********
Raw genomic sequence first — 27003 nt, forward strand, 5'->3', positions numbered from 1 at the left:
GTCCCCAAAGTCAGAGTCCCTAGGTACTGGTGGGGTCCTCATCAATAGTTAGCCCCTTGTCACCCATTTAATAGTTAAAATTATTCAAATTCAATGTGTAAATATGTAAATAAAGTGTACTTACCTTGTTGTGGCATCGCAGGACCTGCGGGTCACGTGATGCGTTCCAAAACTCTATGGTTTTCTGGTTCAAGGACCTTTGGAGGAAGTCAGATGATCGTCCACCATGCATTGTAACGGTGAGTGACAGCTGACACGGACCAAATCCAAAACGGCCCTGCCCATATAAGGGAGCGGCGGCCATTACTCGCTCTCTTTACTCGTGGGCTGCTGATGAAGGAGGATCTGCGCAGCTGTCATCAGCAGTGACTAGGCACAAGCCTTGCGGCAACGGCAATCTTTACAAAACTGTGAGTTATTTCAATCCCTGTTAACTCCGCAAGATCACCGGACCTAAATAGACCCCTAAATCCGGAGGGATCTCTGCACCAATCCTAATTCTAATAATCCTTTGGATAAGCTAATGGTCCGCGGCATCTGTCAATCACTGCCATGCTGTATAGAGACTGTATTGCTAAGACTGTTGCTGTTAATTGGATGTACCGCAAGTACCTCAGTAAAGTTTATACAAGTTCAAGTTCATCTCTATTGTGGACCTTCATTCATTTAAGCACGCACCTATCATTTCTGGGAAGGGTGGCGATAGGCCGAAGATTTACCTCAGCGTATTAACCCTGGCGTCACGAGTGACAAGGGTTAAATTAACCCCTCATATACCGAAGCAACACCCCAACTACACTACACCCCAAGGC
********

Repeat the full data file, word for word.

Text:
Raw genomic sequence first — 27003 nt, forward strand, 5'->3', positions numbered from 1 at the left:
GTCCCCAAAGTCAGAGTCCCTAGGTACTGGTGGGGTCCTCATCAATAGTTAGCCCCTTGTCACCCATTTAATAGTTAAAATTATTCAAATTCAATGTGTAAATATGTAAATAAAGTGTACTTACCTTGTTGTGGCATCGCAGGACCTGCGGGTCACGTGATGCGTTCCAAAACTCTATGGTTTTCTGGTTCAAGGACCTTTGGAGGAAGTCAGATGATCGTCCACCATGCATTGTAACGGTGAGTGACAGCTGACACGGACCAAATCCAAAACGGCCCTGCCCATATAAGGGAGCGGCGGCCATTACTCGCTCTCTTTACTCGTGGGCTGCTGATGAAGGAGGATCTGCGCAGCTGTCATCAGCAGTGACTAGGCACAAGCCTTGCGGCAACGGCAATCTTTACAAAACTGTGAGTTATTTCAATCCCTGTTAACTCCGCAAGATCACCGGACCTAAATAGACCCCTAAATCCGGAGGGATCTCTGCACCAATCCTAATTCTAATAATCCTTTGGATAAGCTAATGGTCCGCGGCATCTGTCAATCACTGCCATGCTGTATAGAGACTGTATTGCTAAGACTGTTGCTGTTAATTGGATGTACCGCAAGTACCTCAGTAAAGTTTATACAAGTTCAAGTTCATCTCTATTGTGGACCTTCATTCATTTAAGCACGCACCTATCATTTCTGGGAAGGGTGGCGATAGGCCGAAGATTTACCTCAGCGTATTAACCCTGGCGTCACGAGTGACAAGGGTTAAATTAACCCCTCATATACCGAAGCAACACCCCAACTACACTACACCCCAAGGC